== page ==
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A top Thai security official has said that the Thai government will be cautious when looking at the demands of a Muslim independence movement today, Friday, 23rd August as it tries to find a way to end violence in southern Thailand that has claimed more than five thousand lives.
National security officers will look into the demands of the Barisan Revolusi Nasional from all angles said the Secretary General of Thailand’s National Security Council, Lt Gen. Paradorn Pattanatabut.
The far south of the country has been under attack for years by insurgency groups who want to create a separate state in the southernmost provinces of Thailand that include Malay speaking Muslim Narathiwat, Yala and Pattani, provinces that share cultural and religious affinity with Malaysia. These three provinces have never fully integrated into the rest of the Buddhist majority of the country and were annexed by Bangkok over a century ago.
Analysts say that the continued attacks that started in 2004 have fit a pattern of insurgents pursuing what appears to be a campaign of ethnic cleansing against symbols of the Thai state in this area. Targets have included government officials, soldiers and teachers as well as Muslims who collaborate Thai authorities that have, in the past, been assassinated.
It was hoped that the situation in the south would be improved when the Thai government entered into a peace agreement with the BRN earlier on in the year but insurgent violence persisted and more injuries and deaths were reported in the region, surprisingly even during Ramadan, the Islamic holy month when it had been agreed that the BRN would stop attacking government forces and inflicting damage on public properties.
Despite talks between the Barisan Revolusi Nasional and the Thai government little progress has been made to bring peace to the area and only a few days ago an Islamic religious teacher was shot and killed in a drive by shooting in Pattani province; believed to have been carried out by separatists.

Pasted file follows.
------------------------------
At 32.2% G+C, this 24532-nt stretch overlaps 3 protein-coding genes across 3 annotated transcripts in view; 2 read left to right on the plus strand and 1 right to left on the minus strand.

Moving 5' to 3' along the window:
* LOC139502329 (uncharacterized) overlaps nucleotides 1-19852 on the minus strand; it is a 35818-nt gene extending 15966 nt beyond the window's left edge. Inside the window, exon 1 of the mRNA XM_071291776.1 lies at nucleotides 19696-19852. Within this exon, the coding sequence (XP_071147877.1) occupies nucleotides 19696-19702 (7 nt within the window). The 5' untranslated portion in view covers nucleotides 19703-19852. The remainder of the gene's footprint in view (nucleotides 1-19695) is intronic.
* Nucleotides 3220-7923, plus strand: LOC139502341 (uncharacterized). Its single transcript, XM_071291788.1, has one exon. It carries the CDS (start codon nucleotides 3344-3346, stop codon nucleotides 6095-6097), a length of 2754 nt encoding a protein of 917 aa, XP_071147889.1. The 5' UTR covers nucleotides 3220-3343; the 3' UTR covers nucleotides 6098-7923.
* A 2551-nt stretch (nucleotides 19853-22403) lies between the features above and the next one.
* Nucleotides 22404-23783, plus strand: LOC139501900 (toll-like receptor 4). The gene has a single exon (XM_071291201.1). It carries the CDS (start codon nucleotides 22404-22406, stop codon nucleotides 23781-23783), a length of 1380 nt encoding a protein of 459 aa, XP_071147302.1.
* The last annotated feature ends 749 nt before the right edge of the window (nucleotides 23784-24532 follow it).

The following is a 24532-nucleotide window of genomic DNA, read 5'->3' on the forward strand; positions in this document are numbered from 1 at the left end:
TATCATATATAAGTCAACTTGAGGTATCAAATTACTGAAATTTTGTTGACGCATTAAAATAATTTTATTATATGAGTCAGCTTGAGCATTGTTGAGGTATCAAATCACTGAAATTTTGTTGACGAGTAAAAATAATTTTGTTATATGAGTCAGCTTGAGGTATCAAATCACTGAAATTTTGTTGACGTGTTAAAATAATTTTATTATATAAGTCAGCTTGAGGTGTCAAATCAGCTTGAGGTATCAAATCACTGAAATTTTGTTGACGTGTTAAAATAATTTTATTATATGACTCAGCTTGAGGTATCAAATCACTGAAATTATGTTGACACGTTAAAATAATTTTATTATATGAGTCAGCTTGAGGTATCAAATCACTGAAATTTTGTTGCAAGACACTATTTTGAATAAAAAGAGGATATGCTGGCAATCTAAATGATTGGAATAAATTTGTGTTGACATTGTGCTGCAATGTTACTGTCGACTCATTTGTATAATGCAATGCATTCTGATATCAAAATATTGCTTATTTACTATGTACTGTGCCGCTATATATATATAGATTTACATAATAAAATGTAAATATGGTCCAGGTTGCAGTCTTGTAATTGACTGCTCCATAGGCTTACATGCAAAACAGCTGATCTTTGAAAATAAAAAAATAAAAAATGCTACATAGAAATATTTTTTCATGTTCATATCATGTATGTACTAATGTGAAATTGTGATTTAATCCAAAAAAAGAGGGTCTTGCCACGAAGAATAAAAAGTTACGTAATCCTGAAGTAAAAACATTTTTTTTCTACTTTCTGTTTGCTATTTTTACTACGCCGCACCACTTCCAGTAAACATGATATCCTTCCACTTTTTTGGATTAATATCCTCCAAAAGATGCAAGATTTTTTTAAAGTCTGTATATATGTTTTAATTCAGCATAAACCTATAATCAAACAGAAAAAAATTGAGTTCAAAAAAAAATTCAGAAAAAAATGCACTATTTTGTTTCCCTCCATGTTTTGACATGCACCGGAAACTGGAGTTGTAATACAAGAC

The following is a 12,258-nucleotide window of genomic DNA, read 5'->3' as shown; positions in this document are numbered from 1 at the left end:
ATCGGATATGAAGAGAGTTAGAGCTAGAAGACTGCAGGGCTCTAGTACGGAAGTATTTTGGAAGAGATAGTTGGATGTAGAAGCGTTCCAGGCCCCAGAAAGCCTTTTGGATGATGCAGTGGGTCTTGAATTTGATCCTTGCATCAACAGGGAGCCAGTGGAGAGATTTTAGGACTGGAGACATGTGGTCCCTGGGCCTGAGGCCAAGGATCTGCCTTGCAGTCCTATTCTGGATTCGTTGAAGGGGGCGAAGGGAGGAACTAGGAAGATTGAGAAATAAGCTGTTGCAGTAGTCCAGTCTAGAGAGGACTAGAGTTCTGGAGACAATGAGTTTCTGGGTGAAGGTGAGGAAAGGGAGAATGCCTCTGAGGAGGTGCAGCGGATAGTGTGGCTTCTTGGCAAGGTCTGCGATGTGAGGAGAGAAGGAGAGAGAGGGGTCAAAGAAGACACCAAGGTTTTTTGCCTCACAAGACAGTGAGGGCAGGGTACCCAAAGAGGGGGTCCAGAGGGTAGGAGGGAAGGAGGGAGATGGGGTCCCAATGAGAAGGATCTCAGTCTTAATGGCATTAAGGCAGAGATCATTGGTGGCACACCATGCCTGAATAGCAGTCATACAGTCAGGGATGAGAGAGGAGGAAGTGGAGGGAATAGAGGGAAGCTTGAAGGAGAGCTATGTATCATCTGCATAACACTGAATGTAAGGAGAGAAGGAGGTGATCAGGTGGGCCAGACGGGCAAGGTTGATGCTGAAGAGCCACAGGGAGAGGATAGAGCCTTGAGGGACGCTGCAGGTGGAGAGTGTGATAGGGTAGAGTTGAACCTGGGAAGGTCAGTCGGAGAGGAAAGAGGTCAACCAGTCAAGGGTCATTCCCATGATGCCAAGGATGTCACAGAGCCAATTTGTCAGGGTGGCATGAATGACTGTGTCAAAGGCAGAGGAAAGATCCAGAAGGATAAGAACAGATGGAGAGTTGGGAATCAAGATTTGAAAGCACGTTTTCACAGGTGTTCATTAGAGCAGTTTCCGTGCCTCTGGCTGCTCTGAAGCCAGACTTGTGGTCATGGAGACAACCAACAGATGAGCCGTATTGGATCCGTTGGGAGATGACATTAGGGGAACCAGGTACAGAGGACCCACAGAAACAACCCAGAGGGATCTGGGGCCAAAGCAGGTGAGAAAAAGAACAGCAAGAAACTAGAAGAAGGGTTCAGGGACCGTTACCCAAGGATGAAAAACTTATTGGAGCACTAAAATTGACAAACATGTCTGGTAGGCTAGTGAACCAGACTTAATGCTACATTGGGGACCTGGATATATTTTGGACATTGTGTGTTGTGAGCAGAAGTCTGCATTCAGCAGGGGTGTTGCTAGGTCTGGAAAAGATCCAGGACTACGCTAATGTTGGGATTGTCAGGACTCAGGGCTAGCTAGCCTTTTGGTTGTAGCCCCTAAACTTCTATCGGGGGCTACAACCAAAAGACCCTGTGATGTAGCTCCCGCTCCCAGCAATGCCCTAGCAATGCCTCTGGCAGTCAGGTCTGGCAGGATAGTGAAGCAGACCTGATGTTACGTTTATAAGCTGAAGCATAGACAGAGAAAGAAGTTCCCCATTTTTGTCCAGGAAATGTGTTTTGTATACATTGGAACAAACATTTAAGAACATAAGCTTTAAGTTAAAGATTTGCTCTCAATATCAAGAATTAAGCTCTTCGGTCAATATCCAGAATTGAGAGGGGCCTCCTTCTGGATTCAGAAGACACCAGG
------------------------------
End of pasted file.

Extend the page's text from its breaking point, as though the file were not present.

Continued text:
Pracha Promnog, Thailand’s deputy prime minister in charge of security will meet with leaders of Thailand’s armed forces today to discuss the groups five demands that were posted on YouTube in April. The BRN has asked for mediation from Malaysia, not facilitation as it has been in the past. The BRN wants representatives of the Association of Southeast Asian Nations, the Organization of Islamic Cooperation and non-governmental organizations to witness the talks. One of the demands is that Thailand acknowledges the rights of the Melayu Pattani nation for a “land of Pattani, and the release o the detained Pattani liberation warriors who were imprisoned over violence related to the conflict.
However, Mr. Pracha told reporters that Friday morning meeting may not come up with anything specific because much information must be reviewed.
Lt. Gen. Paradorn added that the government-appointed Committee on the Mobilization of Southern Border Provinces Policy and Strategies will likely convene a meeting next week to look at all details and viewpoints derived from talks by the national security agencies and other public forums before the peace process with BRN continues. The dialogue has been stalled after BRN issued its demands in April.
Sunai Phasuk, Thailand’s representative of New York-based Human Rights Watch, said much work is ahead.
“The stalemate in the peace dialogue occurred because both sides are looking at the process from different views. Thailand looks at it as a confidence-building process while BRN views it as a negotiation and that’s why they made all demands,” Mr. Sunai said. “The peace dialogue will proceed if both can engage in trust-building by agreeing with and addressing the issues of injustice, abuses and cultural impunity in the deep south.”